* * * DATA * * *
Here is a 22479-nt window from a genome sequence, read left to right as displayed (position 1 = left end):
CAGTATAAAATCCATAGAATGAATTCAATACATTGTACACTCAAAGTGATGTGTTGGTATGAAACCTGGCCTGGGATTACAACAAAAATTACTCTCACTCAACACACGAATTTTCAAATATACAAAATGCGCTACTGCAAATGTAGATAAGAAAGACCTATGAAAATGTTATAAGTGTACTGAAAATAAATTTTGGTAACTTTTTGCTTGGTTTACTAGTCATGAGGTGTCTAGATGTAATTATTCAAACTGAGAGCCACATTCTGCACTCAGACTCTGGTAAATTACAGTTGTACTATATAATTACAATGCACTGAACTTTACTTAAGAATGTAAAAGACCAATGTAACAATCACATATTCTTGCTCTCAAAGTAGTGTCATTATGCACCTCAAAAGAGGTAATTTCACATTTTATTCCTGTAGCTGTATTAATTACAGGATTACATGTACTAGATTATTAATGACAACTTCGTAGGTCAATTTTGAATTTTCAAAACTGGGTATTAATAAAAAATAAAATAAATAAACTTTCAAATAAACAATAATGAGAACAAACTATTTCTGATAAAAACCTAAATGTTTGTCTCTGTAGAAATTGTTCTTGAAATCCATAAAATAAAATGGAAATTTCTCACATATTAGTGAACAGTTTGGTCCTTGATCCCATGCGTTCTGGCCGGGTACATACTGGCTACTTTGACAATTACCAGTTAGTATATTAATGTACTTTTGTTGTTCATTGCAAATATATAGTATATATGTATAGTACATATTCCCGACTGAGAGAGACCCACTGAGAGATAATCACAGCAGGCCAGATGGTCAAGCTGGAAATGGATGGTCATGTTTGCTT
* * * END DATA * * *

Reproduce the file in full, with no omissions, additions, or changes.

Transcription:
Here is a 22479-nt window from a genome sequence, read left to right as displayed (position 1 = left end):
CAGTATAAAATCCATAGAATGAATTCAATACATTGTACACTCAAAGTGATGTGTTGGTATGAAACCTGGCCTGGGATTACAACAAAAATTACTCTCACTCAACACACGAATTTTCAAATATACAAAATGCGCTACTGCAAATGTAGATAAGAAAGACCTATGAAAATGTTATAAGTGTACTGAAAATAAATTTTGGTAACTTTTTGCTTGGTTTACTAGTCATGAGGTGTCTAGATGTAATTATTCAAACTGAGAGCCACATTCTGCACTCAGACTCTGGTAAATTACAGTTGTACTATATAATTACAATGCACTGAACTTTACTTAAGAATGTAAAAGACCAATGTAACAATCACATATTCTTGCTCTCAAAGTAGTGTCATTATGCACCTCAAAAGAGGTAATTTCACATTTTATTCCTGTAGCTGTATTAATTACAGGATTACATGTACTAGATTATTAATGACAACTTCGTAGGTCAATTTTGAATTTTCAAAACTGGGTATTAATAAAAAATAAAATAAATAAACTTTCAAATAAACAATAATGAGAACAAACTATTTCTGATAAAAACCTAAATGTTTGTCTCTGTAGAAATTGTTCTTGAAATCCATAAAATAAAATGGAAATTTCTCACATATTAGTGAACAGTTTGGTCCTTGATCCCATGCGTTCTGGCCGGGTACATACTGGCTACTTTGACAATTACCAGTTAGTATATTAATGTACTTTTGTTGTTCATTGCAAATATATAGTATATATGTATAGTACATATTCCCGACTGAGAGAGACCCACTGAGAGATAATCACAGCAGGCCAGATGGTCAAGCTGGAAATGGATGGTCATGTTTGCTT